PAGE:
Small Business Lessons: How Flytographer went from 100 to 0 and back again

For our Small Business issue, we asked 14 B.C. businesses how they're surviving in this economy. Here's one of them

Before the pandemic, Victoria-based Flytographer—which sets up tourists with expert photographers in the city they’re in—was in the clouds. Then it came crashing down. Founder and CEO Nicole Smith tells the story.
—As told to Nathan Caddell

I always felt we had hedged risk by being a global brand. If there were issues in Europe, we’re on other continents and have different ways to keep going. It just wasn’t in our business plan to prepare for the entire world to stop travelling. [In 2020] we were on track to do about $7 million; we were going to be profitable for the first time.

I remember that fateful day, March 13, when international travel halted. Revenue stopped, no sales. It was a terrifying time—we had a team of 20 people, with payroll and all these bookings. We had a tsunami of refund requests at the same time. Our bank account got completely drained, we had to dip into our line of credit. It was absolutely the darkest chapter of my career and the business.

We went from 20 people to four and were just trying to stay alive. It’s like boxing in the fog—you don’t know what’s coming. We thought about how to diversify and serve our customers while providing work for the community and photographers while no one was travelling. We offered more hometown shoots—safely and at a distance—because people still wanted memories.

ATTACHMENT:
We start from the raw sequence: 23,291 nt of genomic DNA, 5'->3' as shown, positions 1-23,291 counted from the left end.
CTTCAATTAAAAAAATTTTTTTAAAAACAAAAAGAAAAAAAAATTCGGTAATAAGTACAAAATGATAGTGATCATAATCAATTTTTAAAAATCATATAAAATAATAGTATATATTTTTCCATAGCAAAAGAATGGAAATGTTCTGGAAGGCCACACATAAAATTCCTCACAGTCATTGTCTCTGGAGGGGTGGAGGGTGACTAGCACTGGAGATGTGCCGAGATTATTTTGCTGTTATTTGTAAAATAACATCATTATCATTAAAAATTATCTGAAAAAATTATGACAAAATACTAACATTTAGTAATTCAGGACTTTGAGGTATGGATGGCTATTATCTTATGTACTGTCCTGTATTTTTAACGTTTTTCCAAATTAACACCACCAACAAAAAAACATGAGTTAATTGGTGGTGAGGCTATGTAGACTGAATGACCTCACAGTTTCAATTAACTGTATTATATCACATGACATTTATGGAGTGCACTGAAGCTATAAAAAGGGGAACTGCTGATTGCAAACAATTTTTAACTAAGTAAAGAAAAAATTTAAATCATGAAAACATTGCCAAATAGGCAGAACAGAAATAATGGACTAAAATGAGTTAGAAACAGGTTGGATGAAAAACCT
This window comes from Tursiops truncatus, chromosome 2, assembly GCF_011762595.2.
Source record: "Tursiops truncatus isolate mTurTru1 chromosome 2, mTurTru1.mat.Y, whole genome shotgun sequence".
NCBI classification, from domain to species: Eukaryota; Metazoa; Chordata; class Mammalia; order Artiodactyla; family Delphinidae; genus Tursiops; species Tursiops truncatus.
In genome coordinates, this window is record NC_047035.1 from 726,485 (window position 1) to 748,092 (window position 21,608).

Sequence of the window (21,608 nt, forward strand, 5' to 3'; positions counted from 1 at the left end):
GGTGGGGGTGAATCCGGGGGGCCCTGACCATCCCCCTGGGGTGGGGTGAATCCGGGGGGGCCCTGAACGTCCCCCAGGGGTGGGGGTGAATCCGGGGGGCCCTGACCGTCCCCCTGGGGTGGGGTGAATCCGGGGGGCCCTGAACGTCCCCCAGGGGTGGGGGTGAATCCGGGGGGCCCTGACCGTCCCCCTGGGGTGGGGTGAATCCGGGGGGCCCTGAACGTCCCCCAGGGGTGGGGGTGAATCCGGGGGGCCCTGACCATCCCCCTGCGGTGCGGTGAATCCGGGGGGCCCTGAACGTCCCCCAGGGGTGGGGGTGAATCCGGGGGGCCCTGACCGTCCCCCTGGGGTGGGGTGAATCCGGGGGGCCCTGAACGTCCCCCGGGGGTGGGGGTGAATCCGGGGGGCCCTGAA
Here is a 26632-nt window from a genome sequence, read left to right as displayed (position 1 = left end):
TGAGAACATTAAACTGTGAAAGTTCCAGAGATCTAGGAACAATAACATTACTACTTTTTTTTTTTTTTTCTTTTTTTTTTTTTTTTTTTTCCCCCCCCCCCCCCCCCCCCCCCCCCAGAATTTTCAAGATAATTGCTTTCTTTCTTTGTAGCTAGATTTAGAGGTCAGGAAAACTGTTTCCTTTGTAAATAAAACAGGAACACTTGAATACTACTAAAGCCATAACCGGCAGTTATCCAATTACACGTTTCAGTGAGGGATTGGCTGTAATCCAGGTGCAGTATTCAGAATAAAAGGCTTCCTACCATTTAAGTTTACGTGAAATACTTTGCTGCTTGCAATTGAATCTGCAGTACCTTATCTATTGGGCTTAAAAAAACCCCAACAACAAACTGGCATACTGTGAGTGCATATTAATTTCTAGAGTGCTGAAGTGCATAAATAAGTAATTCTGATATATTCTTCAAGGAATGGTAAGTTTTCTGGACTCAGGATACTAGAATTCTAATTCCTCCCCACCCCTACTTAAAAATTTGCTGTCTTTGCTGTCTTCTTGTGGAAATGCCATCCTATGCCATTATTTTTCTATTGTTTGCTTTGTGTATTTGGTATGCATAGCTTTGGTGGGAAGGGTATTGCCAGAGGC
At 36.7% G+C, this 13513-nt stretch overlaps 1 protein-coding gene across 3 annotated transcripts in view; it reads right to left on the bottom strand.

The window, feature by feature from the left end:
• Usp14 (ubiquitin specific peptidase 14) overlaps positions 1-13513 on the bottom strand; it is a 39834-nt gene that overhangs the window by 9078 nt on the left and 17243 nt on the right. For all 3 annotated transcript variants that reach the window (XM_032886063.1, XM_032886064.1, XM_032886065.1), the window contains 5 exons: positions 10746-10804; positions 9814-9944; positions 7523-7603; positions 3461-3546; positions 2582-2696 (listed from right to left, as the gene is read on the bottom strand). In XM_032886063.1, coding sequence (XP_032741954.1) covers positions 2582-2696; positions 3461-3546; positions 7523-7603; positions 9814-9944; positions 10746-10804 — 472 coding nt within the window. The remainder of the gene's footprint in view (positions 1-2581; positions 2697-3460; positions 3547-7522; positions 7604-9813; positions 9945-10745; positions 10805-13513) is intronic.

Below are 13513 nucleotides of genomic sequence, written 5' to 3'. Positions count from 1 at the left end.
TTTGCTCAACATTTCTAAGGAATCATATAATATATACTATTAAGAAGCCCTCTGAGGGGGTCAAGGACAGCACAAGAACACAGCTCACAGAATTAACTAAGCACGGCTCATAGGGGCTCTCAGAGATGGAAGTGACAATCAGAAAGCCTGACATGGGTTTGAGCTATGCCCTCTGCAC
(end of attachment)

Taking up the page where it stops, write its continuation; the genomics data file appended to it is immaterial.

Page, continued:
We also launched an e-commerce shop called The Travel Shop. We had travel-themed gifts and merch that people could purchase, like puzzles of Santorini and airport code sweatshirts. We kept two developers on the team and they automated some manual processes in our workflow and booking platform so that when travel came back we could be more efficient.

Around March or April last year we started to see recovery. Prior to that, every quarter, something would happen. Oh it’s Delta or Omicron, there was never a reprieve. Then travel exploded. We were caught in situation where we had two customer service folks as bookings came back with a force.

We called May 2022 “Mayhem.” It was a great lesson in codifying your processes for a team that had to hire quickly. This past May, we were fully staffed and ready for business. Had our best month ever—hit a million dollars in revenue.